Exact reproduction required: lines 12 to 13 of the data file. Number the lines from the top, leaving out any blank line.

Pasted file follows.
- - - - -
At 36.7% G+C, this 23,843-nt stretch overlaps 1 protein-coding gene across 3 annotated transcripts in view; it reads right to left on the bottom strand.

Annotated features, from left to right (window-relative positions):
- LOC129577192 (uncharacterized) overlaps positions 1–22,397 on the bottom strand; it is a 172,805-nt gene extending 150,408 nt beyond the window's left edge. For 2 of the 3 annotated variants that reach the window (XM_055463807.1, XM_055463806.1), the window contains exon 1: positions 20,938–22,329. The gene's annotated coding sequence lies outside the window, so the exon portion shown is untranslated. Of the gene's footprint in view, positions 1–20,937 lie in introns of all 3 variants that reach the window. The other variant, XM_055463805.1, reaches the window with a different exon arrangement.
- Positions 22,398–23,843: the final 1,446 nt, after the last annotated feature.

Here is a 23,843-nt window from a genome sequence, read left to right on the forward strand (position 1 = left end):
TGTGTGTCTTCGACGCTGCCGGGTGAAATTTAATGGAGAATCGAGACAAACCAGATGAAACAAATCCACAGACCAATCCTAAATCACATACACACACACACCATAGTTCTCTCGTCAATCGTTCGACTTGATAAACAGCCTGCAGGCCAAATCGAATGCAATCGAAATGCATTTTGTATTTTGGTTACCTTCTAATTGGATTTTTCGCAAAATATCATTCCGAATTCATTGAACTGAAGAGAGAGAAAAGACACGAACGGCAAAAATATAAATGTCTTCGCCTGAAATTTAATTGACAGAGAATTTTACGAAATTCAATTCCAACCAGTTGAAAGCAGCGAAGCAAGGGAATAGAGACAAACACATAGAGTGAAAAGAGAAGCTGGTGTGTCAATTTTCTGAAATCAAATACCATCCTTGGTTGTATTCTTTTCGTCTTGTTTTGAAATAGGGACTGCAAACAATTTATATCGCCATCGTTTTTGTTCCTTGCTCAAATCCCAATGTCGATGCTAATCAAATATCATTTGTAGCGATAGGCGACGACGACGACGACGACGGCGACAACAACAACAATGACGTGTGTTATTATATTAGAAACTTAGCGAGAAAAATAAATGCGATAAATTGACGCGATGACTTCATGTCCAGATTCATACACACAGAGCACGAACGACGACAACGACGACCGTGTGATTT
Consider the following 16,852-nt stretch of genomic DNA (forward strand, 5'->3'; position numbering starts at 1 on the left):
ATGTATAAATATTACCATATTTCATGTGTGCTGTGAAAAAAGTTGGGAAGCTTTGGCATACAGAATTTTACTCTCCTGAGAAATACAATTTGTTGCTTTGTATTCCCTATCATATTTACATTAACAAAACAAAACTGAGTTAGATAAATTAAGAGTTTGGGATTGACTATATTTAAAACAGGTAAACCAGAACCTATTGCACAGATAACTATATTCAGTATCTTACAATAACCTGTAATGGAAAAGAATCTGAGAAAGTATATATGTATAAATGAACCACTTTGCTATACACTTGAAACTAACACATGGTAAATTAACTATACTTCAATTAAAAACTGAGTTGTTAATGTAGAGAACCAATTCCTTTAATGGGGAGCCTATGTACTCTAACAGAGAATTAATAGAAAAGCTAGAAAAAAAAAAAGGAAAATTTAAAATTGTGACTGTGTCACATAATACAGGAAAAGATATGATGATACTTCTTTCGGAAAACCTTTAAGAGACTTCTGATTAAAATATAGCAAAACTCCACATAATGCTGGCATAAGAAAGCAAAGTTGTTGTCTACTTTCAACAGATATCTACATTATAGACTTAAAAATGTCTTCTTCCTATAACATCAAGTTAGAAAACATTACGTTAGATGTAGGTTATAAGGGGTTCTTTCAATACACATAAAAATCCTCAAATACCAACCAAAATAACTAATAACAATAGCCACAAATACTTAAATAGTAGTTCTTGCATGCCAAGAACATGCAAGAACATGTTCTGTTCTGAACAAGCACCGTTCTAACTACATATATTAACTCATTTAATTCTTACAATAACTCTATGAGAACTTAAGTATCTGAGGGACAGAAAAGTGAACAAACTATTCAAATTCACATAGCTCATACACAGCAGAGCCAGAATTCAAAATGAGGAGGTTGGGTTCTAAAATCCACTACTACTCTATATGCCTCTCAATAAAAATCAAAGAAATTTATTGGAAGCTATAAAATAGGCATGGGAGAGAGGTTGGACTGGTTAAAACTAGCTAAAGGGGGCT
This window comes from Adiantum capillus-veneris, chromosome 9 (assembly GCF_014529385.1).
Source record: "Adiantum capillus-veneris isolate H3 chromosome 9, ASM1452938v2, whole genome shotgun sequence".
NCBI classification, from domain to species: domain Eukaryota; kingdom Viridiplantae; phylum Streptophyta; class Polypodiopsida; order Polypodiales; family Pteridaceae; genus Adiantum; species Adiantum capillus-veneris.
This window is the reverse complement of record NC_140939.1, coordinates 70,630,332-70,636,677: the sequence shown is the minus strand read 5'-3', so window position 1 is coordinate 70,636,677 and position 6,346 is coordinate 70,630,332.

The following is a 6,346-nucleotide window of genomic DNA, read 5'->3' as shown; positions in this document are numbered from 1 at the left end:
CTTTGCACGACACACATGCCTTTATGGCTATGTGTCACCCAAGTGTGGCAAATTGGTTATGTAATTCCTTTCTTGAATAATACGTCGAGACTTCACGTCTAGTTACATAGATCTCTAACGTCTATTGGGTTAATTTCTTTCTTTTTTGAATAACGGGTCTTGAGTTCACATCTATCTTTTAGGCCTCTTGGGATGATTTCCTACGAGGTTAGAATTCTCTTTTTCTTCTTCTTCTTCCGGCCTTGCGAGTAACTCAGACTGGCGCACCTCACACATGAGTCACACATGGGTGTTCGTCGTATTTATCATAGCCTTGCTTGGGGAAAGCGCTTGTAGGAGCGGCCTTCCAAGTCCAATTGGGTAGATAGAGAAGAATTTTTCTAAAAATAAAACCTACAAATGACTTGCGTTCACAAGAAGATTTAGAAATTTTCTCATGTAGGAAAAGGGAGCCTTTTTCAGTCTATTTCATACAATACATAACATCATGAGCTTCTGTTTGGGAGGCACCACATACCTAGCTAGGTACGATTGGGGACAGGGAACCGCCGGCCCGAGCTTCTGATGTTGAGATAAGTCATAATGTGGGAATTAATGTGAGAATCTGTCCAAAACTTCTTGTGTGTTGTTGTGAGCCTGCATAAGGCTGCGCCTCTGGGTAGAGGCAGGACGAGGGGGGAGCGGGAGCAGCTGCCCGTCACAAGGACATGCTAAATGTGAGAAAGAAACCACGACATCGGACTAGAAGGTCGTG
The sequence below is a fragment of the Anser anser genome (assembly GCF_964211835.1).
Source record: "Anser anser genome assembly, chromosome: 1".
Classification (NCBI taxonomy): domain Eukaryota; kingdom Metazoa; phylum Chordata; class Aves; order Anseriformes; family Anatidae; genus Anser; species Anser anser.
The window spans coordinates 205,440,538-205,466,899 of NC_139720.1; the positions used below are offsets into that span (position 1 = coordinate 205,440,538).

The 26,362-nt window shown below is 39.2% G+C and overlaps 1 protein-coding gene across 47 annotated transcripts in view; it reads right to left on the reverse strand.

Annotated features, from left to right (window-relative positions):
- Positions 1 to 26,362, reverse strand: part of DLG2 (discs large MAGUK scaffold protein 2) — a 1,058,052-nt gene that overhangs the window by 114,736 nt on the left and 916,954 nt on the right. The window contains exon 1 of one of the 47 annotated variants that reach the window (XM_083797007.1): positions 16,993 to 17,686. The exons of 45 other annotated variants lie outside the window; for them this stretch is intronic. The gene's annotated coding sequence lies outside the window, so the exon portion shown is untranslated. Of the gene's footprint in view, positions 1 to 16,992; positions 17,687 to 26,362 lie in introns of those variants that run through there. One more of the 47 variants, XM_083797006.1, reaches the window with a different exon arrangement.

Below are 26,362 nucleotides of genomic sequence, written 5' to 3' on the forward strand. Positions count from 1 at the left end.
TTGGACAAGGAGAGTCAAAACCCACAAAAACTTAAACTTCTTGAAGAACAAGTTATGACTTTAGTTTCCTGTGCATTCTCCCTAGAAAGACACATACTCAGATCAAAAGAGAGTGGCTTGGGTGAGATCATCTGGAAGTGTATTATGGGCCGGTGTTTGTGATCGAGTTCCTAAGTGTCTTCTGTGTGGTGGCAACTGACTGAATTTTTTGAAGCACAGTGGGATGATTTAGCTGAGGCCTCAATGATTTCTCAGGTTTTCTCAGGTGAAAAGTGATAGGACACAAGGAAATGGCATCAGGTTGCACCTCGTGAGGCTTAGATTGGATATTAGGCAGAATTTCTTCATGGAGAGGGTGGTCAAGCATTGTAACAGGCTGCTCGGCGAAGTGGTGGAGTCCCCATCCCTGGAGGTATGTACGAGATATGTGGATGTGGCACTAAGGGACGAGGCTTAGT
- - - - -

This window is the reverse complement of record NC_140939.1, coordinates 70,630,332-70,636,677: the sequence shown is the minus strand read 5'-3', so window position 1 is coordinate 70,636,677 and position 6,346 is coordinate 70,630,332.

The following is a 6,346-nucleotide window of genomic DNA, read 5'->3' as shown; positions in this document are numbered from 1 at the left end: